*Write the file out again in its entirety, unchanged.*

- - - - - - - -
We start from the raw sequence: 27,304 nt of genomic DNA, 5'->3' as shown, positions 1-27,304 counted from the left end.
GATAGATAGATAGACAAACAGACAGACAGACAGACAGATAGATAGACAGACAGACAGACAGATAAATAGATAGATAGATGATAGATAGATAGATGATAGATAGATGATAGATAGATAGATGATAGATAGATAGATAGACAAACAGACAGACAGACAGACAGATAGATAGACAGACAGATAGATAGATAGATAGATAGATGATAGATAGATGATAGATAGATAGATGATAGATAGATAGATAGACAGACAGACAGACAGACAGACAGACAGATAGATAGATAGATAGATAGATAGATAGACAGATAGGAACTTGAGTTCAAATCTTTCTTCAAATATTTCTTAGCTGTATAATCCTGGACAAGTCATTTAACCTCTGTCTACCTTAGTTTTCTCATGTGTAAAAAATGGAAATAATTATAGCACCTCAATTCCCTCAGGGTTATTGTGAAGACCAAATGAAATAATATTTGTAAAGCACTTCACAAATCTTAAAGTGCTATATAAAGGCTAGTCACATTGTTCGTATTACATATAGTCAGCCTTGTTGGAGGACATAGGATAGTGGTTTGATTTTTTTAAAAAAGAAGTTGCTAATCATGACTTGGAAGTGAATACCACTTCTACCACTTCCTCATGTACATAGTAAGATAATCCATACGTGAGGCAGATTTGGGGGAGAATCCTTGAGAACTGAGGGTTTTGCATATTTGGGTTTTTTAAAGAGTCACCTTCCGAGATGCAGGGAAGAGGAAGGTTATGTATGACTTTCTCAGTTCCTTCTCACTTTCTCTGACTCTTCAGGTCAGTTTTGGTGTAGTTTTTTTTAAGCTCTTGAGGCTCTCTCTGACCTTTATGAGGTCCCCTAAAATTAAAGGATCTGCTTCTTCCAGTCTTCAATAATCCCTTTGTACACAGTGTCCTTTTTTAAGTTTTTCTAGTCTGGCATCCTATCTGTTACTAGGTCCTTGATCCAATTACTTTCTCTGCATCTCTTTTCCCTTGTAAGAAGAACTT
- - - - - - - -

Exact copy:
We start from the raw sequence: 27,304 nt of genomic DNA, 5'->3' as shown, positions 1-27,304 counted from the left end.
GATAGATAGATAGACAAACAGACAGACAGACAGACAGATAGATAGACAGACAGACAGACAGATAAATAGATAGATAGATGATAGATAGATAGATGATAGATAGATGATAGATAGATAGATGATAGATAGATAGATAGACAAACAGACAGACAGACAGACAGATAGATAGACAGACAGATAGATAGATAGATAGATAGATGATAGATAGATGATAGATAGATAGATGATAGATAGATAGATAGACAGACAGACAGACAGACAGACAGACAGATAGATAGATAGATAGATAGATAGATAGACAGATAGGAACTTGAGTTCAAATCTTTCTTCAAATATTTCTTAGCTGTATAATCCTGGACAAGTCATTTAACCTCTGTCTACCTTAGTTTTCTCATGTGTAAAAAATGGAAATAATTATAGCACCTCAATTCCCTCAGGGTTATTGTGAAGACCAAATGAAATAATATTTGTAAAGCACTTCACAAATCTTAAAGTGCTATATAAAGGCTAGTCACATTGTTCGTATTACATATAGTCAGCCTTGTTGGAGGACATAGGATAGTGGTTTGATTTTTTTAAAAAAGAAGTTGCTAATCATGACTTGGAAGTGAATACCACTTCTACCACTTCCTCATGTACATAGTAAGATAATCCATACGTGAGGCAGATTTGGGGGAGAATCCTTGAGAACTGAGGGTTTTGCATATTTGGGTTTTTTAAAGAGTCACCTTCCGAGATGCAGGGAAGAGGAAGGTTATGTATGACTTTCTCAGTTCCTTCTCACTTTCTCTGACTCTTCAGGTCAGTTTTGGTGTAGTTTTTTTTAAGCTCTTGAGGCTCTCTCTGACCTTTATGAGGTCCCCTAAAATTAAAGGATCTGCTTCTTCCAGTCTTCAATAATCCCTTTGTACACAGTGTCCTTTTTTAAGTTTTTCTAGTCTGGCATCCTATCTGTTACTAGGTCCTTGATCCAATTACTTTCTCTGCATCTCTTTTCCCTTGTAAGAAGAACTT